Letters To The Editor


December 07, 2005

Let the students feed the homeless

I was astonished when I read Dan Rodricks' column "A modest suggestion: Feed poor despite law" (Dec. 1). It appalled me that students going out of their way to do service were prevented from feeding the hungry because of a law.

Apparently, it is a law that there must be hot and cold running water in the area where serving food outdoors. According to Melisa Lindamood, this is to ensure that food served outdoors is as safe as food served in restaurants.

I understand how this would be beneficial for food stands on the street. And I feel better knowing the hot dogs I buy outside of Oriole Park at Camden Yards are absolutely safe.

However, the case of the Loyola College students' serving food to the poor and homeless is a completely different issue.

The people receiving this food can't buy food in restaurants. It is very possible that some of them may not eat at all except for the sandwiches provided by the students.

I'm sure if they were given a choice between risking a food-borne illness and starving, they would take their chances with the food.

Unless city officials are willing to either bring food to these people or provide running water in the area, I say, let the students stay.

We all say how much better we want our city to be, how we want more tourists to visit and see our healthy and safe streets, and how we want to help the poor and homeless.

Some people are actually trying to make this dream a reality. For the law to stop them is an embarrassment to Baltimore.

Samantha Pomplon

Perry Hall

Government gets in the way, again

How dare some bureaucrat stop a very worthwhile effort to assist unfortunate homeless people in our community ("A modest suggestion: Feed poor despite law," Dec. 1)?

Since when has it become illegal to help those less fortunate than yourself?

Since when has it become necessary to satisfy laws and regulations that apply to restaurants and commercial outdoor vendors before extending a well-intentioned, well-disciplined and, apparently, clean helping hand to the homeless on a personal, noncommercial basis?

Is it better to let them go hungry - or maybe starve?

Since when has it become necessary to "pay the piper" (read "buy a license") before doing something charitable without asking anything from anyone else?

Is it really necessary for our government to have a hand in every pocket?

What has happened to wisdom and judgment at any level of government in our society?

This is simply one more example of incompetent government bureaucracy.

James Fortner


If the city Health Department feels that students who are trying to help deal with a horrible, overwhelming problem (hungry, homeless people) should have a license, perhaps the city could donate the license or, if it must be purchased, sell it to them for $1.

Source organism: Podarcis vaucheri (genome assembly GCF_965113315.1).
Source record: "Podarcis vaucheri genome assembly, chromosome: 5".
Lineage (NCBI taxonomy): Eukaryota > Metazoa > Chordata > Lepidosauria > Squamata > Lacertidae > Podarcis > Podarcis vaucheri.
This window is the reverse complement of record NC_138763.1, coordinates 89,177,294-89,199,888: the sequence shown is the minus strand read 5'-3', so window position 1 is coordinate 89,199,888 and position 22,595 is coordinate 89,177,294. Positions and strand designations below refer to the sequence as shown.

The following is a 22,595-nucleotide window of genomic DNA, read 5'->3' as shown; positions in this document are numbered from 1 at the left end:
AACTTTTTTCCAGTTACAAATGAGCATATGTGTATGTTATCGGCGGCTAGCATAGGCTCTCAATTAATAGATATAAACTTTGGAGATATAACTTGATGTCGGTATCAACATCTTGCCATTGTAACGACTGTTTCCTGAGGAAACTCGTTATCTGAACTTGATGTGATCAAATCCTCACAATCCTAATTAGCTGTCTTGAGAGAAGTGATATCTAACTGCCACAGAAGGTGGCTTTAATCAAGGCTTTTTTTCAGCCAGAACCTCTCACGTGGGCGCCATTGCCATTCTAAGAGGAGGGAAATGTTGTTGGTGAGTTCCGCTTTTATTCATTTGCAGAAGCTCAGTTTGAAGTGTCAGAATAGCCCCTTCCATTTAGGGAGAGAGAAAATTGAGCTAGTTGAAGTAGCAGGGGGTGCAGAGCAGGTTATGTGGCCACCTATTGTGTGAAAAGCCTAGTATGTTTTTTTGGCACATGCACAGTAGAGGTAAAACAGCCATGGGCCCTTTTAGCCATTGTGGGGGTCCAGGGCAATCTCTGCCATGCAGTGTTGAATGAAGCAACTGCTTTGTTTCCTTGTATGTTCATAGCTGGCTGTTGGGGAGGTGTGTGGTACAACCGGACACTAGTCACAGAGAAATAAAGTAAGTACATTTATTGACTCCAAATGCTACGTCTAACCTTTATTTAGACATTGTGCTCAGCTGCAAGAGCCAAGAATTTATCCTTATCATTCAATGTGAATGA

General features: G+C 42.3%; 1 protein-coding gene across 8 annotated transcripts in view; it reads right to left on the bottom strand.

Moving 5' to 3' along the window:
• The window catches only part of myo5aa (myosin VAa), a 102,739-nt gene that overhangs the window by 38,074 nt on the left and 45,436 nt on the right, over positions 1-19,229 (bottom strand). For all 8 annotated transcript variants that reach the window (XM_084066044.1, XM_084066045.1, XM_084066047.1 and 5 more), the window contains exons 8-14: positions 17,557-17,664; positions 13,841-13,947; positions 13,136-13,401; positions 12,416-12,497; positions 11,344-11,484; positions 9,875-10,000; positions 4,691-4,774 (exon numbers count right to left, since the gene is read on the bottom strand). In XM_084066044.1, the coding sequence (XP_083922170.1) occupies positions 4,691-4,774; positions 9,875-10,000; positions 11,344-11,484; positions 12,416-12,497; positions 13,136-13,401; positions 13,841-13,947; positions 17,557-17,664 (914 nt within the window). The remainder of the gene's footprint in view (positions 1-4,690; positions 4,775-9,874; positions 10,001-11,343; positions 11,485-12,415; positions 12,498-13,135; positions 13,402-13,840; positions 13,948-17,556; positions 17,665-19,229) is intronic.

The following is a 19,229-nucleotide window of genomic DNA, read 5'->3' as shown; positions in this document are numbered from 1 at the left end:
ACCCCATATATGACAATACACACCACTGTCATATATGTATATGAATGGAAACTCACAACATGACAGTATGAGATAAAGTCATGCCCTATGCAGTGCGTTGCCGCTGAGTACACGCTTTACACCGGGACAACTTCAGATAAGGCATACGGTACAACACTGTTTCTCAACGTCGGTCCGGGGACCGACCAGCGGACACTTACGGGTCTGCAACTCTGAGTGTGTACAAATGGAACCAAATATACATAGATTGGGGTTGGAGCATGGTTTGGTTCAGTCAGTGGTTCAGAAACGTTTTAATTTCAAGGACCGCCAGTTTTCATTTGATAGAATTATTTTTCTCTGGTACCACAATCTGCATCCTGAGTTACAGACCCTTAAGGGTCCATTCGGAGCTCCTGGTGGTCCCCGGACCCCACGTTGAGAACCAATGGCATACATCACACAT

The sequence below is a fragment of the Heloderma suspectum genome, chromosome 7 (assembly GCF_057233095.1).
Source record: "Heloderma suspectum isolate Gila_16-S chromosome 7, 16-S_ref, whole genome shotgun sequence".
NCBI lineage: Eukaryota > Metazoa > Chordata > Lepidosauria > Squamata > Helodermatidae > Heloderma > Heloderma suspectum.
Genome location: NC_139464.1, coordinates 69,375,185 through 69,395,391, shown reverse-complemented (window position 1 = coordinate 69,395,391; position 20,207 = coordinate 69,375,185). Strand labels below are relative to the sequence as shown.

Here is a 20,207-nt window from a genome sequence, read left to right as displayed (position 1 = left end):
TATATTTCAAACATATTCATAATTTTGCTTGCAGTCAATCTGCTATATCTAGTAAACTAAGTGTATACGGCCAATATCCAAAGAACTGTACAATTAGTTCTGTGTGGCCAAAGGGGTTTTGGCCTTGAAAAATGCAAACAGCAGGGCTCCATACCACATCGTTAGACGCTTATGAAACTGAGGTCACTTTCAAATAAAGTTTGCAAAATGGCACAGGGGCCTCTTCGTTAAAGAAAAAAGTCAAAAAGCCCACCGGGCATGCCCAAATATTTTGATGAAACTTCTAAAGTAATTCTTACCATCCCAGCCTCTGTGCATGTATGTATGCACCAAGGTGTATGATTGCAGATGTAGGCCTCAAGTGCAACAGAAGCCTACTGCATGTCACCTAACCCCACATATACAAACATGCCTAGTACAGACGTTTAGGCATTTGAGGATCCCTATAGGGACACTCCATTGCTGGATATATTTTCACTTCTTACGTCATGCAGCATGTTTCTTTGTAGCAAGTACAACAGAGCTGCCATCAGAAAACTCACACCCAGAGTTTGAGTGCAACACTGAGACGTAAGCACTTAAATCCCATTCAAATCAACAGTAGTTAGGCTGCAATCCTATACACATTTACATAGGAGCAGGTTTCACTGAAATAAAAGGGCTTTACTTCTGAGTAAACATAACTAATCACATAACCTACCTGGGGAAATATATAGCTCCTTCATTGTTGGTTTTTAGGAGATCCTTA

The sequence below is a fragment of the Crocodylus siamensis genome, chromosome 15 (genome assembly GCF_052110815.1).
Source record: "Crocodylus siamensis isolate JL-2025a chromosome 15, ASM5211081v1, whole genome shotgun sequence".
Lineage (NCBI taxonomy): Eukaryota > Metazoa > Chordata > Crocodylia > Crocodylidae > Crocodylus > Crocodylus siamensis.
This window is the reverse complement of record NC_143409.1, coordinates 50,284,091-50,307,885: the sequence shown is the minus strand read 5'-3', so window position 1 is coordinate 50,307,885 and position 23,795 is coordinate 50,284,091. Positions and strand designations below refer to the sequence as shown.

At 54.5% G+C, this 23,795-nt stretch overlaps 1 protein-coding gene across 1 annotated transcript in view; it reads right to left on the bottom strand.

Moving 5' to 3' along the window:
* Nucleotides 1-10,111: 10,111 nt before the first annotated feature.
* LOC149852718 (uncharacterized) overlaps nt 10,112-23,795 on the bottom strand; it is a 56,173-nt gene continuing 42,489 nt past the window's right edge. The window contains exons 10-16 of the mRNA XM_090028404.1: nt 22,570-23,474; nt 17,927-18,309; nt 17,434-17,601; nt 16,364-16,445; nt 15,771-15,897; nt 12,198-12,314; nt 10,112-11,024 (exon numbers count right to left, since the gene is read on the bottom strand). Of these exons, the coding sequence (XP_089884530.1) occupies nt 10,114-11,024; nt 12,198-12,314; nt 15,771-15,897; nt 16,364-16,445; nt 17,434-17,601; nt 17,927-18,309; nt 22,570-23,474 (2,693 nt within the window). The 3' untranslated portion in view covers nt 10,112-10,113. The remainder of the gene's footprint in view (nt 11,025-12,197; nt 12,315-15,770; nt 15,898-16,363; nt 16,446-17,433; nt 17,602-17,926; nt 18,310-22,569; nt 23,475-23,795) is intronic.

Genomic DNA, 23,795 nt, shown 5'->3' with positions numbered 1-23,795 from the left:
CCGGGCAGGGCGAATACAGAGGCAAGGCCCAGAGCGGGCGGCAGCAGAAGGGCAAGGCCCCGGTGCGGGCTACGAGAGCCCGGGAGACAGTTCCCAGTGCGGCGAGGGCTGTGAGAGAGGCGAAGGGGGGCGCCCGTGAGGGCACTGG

This is a definitive example of too much government interference.

And I would say to the mayor: Don't you have more important things to worry about?

Wayne Carson


Baker's execution sets awful example

Around 9 p.m. Monday night, the state of Maryland executed a man in cold blood at the Metropolitan Transition Center on Madison Street ("Baker executed for 1991 killing," Dec. 6).

I was there in front of the prison. And I want the state to know that the killing was not done in my name.

And so it goes: Baltimore's mindless murders continue, with the majesty of government showing Maryland's desperate youths a dead-end, murderous way.

Fred Ruof


The real obscenity was Baker's crime

One of Wesley Eugene Baker's lawyers said that Mr. Baker hopes that "this obscenity that is the death penalty withers away" ("Protest ends with sorrow, disappointment," Dec. 6).

The real obscenity is that a grandmother was executed in front of her young grandchildren. And we can only hope that the memory of this crime has withered from their minds and they can remember her with love.

Janet Kline


City policies cause death row disparity

State Sen. Lisa A. Gladden's column "Death row disparity" (Opinion * Commentary, Dec. 2) leaves out one important fact.

She correctly states that Baltimore witnesses approximately 250 murders each year, that most of the victims are black and that the murderers are not punished with the death sentence. She then asks why.

The answer is obvious: Baltimore's prosecutors rarely ask for the death penalty.

The prosecutors in Baltimore County are far more likely to ask for the death penalty, so of course more death sentences will be carried out as a result of crimes in Baltimore County.

If city prosecutors were to more frequently ask for the death penalty in cases where it is clearly deserved, the statistics Ms. Gladden cites would surely change.

Michael Connell


Gunn did fine job improving Amtrak

No one in the rail industry accepts the ludicrous assertion that David L. Gunn "stood in the way of reform" ("Fired Amtrak chief stood in the way of reform" (Opinion * Commentary, Dec. 1).

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